Wrestler Sushil, boxer Vijender concoct a double delight (India lead)August 20th, 2008 - 11:57 pm ICT by IANS
Beijing, Aug 20 (IANS) Sushil Kumar and Vijender Kumar gave Indian sport a double delight Wednesday. Freestyle 66-kg wrestler Sushil, all of five-foot-four, won a bronze medal, and Vijender, an incredibly handsome six-footer, will spend the night in anticipation of changing the hue of the medal he already has in his pocket.With his first-round conqueror reaching the final, Sushil got a reprieve, as it were, and a place in repechage, which then gave him a chance to win three bouts in a space of 75 minutes and bring in India’s second ever Olympic wrestling medal, but the first in 56 years. K. D. Jadhav had finished third in the freestyle bantamweight category at the 1952 Helsinki Olympics.
Later, as the Indian contingent was in the throes of celebrations following Sushil’s glittering bronze, flyweight (51 kg) boxer Jitender Kumar came out with a lot of hope, but in the end bowed down to a more experienced Georgy Balakshin, a three-time European champion.
An hour and a half later, Vijender ensured there would be no gloom in the boxing circles, as he outclassed Ecuadorian Carlos Gongora 9-4 and entered the middleweight (75 kg) semi-finals, where he meets the 23-year-old Cuban Emilio Correa Bayeaux Friday.
Sushil scored a stunning win over Kazakhstan’s Leonid Spiridonov in the third round of the repechage to give the country its second medal of the Beijing Games.
Sushil, a resident of Boprala village in West Delhi’s Najafgarh area, won the fight in the extra 30-second period to ensure a podium finish, when everyone had lost hope after his first round loss Wednesday morning.
Sushil had gone down to Andriy Stadnik of Ukraine on points. But his slender hopes hung on the results of his conqueror, Stadnik, who went on to reach the final. That gave Sushil an extra lease of life as all wrestlers losing to the two finalists then contest the repechage.
“I thought I could have won the bout in the morning, but luck was later with me as the Ukraine wrestler reached the final and I got into the repechage. It was still not easy and fighting three bouts in just over one hour is very tiring and tough,” said the 25-year-old Sushil.
“I owe my career to Satpal Singh, who is my guru and taught me all that I know. I dedicate this medal to him,” he said minutes after winning.
In the first repechage round, Sushil beat American Doug Schwab, the World No. 5, and then in the second round he moved past Albert Batyrov of Belarus for a final fight against Spiridonov, who was fourth at the last Olympic Games.
In the last and final repechage bout, Sushil Kumar after being tied 2-2 seemed to be unlucky when his rival drew the lot for a hold to break the tie. But Sushil defied the normal odds and outpointed Spiridonov in that extra time for a technical point and emerged victorious as the crowd and the coaches in his red corner went up in jubilation.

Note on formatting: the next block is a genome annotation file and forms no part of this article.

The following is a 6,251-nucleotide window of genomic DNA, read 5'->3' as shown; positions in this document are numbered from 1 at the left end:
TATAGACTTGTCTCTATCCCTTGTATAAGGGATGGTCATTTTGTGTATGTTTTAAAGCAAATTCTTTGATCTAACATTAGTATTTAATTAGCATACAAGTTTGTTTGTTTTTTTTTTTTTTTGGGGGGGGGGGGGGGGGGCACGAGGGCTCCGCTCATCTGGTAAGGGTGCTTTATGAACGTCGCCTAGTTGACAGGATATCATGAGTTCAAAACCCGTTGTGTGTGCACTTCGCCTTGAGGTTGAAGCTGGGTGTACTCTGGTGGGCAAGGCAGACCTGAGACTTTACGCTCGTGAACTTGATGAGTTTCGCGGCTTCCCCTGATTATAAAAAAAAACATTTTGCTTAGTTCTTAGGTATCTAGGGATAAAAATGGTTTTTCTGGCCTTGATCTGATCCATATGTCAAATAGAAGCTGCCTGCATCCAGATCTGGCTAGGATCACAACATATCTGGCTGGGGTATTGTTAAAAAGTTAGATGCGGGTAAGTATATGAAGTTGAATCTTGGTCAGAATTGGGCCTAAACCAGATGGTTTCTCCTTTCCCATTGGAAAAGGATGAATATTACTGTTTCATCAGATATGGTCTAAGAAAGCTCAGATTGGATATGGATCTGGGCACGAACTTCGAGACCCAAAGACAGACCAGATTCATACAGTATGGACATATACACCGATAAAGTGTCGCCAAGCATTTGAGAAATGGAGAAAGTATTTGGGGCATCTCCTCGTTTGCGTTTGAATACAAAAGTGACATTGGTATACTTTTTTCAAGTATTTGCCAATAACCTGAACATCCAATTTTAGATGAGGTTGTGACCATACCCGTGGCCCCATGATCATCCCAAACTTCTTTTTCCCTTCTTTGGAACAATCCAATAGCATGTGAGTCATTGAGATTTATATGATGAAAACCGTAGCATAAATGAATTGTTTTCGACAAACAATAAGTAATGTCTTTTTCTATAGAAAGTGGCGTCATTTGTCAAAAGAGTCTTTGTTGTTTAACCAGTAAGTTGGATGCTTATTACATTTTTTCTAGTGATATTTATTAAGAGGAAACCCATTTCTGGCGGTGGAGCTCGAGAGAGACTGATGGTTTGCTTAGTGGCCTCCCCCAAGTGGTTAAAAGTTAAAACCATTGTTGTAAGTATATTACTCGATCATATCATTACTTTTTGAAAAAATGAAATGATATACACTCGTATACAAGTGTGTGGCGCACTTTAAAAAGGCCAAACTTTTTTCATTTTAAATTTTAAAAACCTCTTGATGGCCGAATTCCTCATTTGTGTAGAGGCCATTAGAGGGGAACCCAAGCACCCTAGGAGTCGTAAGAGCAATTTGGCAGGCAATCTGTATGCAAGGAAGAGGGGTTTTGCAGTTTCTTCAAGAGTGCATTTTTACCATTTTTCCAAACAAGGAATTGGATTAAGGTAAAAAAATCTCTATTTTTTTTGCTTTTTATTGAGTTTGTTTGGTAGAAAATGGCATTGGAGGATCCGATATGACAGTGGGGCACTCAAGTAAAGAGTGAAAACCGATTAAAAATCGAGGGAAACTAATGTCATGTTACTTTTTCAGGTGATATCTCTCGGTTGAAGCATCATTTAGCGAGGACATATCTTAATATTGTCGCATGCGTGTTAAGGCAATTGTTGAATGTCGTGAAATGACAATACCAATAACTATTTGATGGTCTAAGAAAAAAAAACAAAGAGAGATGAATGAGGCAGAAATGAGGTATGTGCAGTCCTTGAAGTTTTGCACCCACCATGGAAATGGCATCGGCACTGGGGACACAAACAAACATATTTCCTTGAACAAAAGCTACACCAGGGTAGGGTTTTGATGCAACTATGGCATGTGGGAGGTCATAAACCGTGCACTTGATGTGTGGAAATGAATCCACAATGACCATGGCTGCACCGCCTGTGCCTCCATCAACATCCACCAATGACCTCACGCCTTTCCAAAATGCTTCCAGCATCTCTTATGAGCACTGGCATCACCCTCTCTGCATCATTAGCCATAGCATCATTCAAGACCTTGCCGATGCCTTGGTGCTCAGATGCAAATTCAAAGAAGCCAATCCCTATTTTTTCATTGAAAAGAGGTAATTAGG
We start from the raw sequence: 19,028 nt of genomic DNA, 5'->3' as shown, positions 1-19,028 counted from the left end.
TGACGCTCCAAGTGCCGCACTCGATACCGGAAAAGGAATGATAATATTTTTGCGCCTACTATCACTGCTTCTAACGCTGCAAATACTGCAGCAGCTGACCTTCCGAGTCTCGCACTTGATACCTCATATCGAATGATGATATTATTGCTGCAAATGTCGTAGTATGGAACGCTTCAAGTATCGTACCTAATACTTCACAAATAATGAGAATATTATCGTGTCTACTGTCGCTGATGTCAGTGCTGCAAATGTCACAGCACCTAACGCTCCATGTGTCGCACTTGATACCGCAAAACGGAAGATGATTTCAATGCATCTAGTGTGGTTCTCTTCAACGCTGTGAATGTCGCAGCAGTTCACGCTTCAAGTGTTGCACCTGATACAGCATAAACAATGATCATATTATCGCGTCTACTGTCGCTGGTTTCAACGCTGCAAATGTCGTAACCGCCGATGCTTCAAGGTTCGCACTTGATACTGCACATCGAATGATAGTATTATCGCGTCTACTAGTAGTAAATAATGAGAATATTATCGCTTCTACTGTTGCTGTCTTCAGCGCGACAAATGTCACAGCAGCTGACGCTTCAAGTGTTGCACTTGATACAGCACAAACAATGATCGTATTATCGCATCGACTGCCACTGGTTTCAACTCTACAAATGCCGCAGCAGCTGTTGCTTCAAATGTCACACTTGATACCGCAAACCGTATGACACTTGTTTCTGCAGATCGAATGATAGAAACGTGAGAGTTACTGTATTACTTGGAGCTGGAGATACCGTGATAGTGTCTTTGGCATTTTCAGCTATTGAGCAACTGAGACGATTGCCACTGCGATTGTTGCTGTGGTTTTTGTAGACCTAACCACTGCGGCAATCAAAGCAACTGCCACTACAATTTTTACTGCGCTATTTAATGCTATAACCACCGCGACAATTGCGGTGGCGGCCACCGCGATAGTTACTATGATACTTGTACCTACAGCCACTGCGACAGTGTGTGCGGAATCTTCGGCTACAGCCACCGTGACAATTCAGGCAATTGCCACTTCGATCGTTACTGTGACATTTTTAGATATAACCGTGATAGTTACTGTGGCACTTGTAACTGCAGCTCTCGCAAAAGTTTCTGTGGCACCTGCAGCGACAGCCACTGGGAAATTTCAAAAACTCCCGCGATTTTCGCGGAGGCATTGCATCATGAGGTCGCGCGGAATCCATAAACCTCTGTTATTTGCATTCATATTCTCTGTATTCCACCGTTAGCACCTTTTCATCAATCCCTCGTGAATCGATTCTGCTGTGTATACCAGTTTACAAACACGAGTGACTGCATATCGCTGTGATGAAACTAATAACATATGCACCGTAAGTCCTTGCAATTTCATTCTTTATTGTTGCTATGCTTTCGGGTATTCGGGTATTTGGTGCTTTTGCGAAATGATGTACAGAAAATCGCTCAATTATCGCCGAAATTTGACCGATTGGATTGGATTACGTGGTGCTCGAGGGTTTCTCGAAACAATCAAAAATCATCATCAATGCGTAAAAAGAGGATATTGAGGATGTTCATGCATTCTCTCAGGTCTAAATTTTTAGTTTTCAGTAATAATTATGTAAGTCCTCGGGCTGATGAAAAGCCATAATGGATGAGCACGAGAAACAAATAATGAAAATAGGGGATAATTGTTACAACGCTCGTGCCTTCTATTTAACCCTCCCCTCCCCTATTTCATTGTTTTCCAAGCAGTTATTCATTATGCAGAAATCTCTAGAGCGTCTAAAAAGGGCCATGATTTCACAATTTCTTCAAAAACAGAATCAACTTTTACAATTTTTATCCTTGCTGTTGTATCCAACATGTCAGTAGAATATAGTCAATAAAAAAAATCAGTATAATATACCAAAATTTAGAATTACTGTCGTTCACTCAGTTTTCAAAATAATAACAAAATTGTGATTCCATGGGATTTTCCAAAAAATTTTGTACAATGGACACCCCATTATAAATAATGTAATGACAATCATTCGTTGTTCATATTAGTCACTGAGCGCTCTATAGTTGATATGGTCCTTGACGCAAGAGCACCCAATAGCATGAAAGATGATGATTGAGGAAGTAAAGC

“This is a great medal for Indian wrestling and will go a long way in promoting Olympic sports in India,” added three-time Asian Games medallist wrestler and team manager Kartar Singh.
The boxer-turned-model Vijender carved out an emphatic 9-4 victory over Ecuador’s Carlos Gongora in a lop-sided quarterfinal at the Workers’ Gymnasium. Both losing semifinalists are given bronze in the discipline.
Vijender never kept anyone in doubt about his victory since the bout started.
In the opening round, Vijender went ahead 2-0, putting his lethal left hooks to good use while never dropping guard, and went on widening the gulf. Even in the fourth and last round, he tried to accumulate more points instead of defending his lead.
The Ecuadorian tried his best to stage a comeback in the fourth round, picking a couple of successive points, but by then Vijender had more or less sealed the contest. Earlier, Jitender went down fighting to European champion Georgy Balakshin of Russia 11-15.
Watched by his idol Akhil Kumar, Jitender gave one of the most aggressive performances of his career and even came back into the match after trailing 1-2 in the first round. The second round was evenly fought and Jitender reduced the margin to 6-7. The third round, however, turned out to be a crucial one for the 20-year-old Indian, who found himself at the receiving end of the Russian’s punches. After the third round, Balakshin took a huge lead of 13-8.
In the last round, Jitender fought valiantly but the Russian, who was enjoying a lead of five points, employed a defensive tactics and finally won the bout to sail into the semifinals.
In the morning, paddler Achanta Sharath Kamal went down to the Chinese-born Chen Weixing 1-4 in the second round.
India’s challenge here still has Vijender in boxing semis, wrestler Rajiv Tomer in heavyweight and the women’s relay team in athletics.